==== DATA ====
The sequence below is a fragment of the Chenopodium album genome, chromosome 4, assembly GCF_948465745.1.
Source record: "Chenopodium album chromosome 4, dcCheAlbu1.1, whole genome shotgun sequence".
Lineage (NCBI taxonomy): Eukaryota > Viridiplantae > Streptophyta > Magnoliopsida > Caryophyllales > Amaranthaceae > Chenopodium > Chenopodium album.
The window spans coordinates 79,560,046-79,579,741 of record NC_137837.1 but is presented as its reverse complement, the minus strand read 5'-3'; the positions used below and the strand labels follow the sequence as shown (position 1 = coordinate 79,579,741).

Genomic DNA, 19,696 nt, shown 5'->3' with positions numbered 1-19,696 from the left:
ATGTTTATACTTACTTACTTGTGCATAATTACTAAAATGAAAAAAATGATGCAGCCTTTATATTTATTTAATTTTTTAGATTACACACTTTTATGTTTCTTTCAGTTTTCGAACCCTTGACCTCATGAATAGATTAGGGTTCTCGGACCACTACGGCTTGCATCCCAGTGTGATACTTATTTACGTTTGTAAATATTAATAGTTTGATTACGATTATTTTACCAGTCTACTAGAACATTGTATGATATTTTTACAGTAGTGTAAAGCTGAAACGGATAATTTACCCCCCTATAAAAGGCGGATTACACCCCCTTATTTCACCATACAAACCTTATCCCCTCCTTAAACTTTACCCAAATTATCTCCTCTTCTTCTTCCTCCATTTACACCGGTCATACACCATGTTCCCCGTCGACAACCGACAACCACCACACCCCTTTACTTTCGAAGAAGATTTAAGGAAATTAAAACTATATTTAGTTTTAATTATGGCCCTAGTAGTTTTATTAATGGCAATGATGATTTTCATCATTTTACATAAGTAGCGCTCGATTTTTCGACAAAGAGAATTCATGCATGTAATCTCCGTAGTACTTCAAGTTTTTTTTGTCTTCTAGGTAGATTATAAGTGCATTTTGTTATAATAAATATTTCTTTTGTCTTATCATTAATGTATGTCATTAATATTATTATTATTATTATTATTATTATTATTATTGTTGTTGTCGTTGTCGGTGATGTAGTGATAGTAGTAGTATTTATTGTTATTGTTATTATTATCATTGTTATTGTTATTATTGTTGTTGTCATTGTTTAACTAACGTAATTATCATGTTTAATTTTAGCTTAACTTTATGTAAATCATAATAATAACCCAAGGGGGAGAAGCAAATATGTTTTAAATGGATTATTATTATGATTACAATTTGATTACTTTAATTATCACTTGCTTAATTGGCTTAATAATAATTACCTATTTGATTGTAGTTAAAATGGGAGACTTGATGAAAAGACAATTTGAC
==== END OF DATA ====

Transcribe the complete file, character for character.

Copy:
The sequence below is a fragment of the Chenopodium album genome, chromosome 4, assembly GCF_948465745.1.
Source record: "Chenopodium album chromosome 4, dcCheAlbu1.1, whole genome shotgun sequence".
Lineage (NCBI taxonomy): Eukaryota > Viridiplantae > Streptophyta > Magnoliopsida > Caryophyllales > Amaranthaceae > Chenopodium > Chenopodium album.
The window spans coordinates 79,560,046-79,579,741 of record NC_137837.1 but is presented as its reverse complement, the minus strand read 5'-3'; the positions used below and the strand labels follow the sequence as shown (position 1 = coordinate 79,579,741).

Genomic DNA, 19,696 nt, shown 5'->3' with positions numbered 1-19,696 from the left:
ATGTTTATACTTACTTACTTGTGCATAATTACTAAAATGAAAAAAATGATGCAGCCTTTATATTTATTTAATTTTTTAGATTACACACTTTTATGTTTCTTTCAGTTTTCGAACCCTTGACCTCATGAATAGATTAGGGTTCTCGGACCACTACGGCTTGCATCCCAGTGTGATACTTATTTACGTTTGTAAATATTAATAGTTTGATTACGATTATTTTACCAGTCTACTAGAACATTGTATGATATTTTTACAGTAGTGTAAAGCTGAAACGGATAATTTACCCCCCTATAAAAGGCGGATTACACCCCCTTATTTCACCATACAAACCTTATCCCCTCCTTAAACTTTACCCAAATTATCTCCTCTTCTTCTTCCTCCATTTACACCGGTCATACACCATGTTCCCCGTCGACAACCGACAACCACCACACCCCTTTACTTTCGAAGAAGATTTAAGGAAATTAAAACTATATTTAGTTTTAATTATGGCCCTAGTAGTTTTATTAATGGCAATGATGATTTTCATCATTTTACATAAGTAGCGCTCGATTTTTCGACAAAGAGAATTCATGCATGTAATCTCCGTAGTACTTCAAGTTTTTTTTGTCTTCTAGGTAGATTATAAGTGCATTTTGTTATAATAAATATTTCTTTTGTCTTATCATTAATGTATGTCATTAATATTATTATTATTATTATTATTATTATTATTATTGTTGTTGTCGTTGTCGGTGATGTAGTGATAGTAGTAGTATTTATTGTTATTGTTATTATTATCATTGTTATTGTTATTATTGTTGTTGTCATTGTTTAACTAACGTAATTATCATGTTTAATTTTAGCTTAACTTTATGTAAATCATAATAATAACCCAAGGGGGAGAAGCAAATATGTTTTAAATGGATTATTATTATGATTACAATTTGATTACTTTAATTATCACTTGCTTAATTGGCTTAATAATAATTACCTATTTGATTGTAGTTAAAATGGGAGACTTGATGAAAAGACAATTTGAC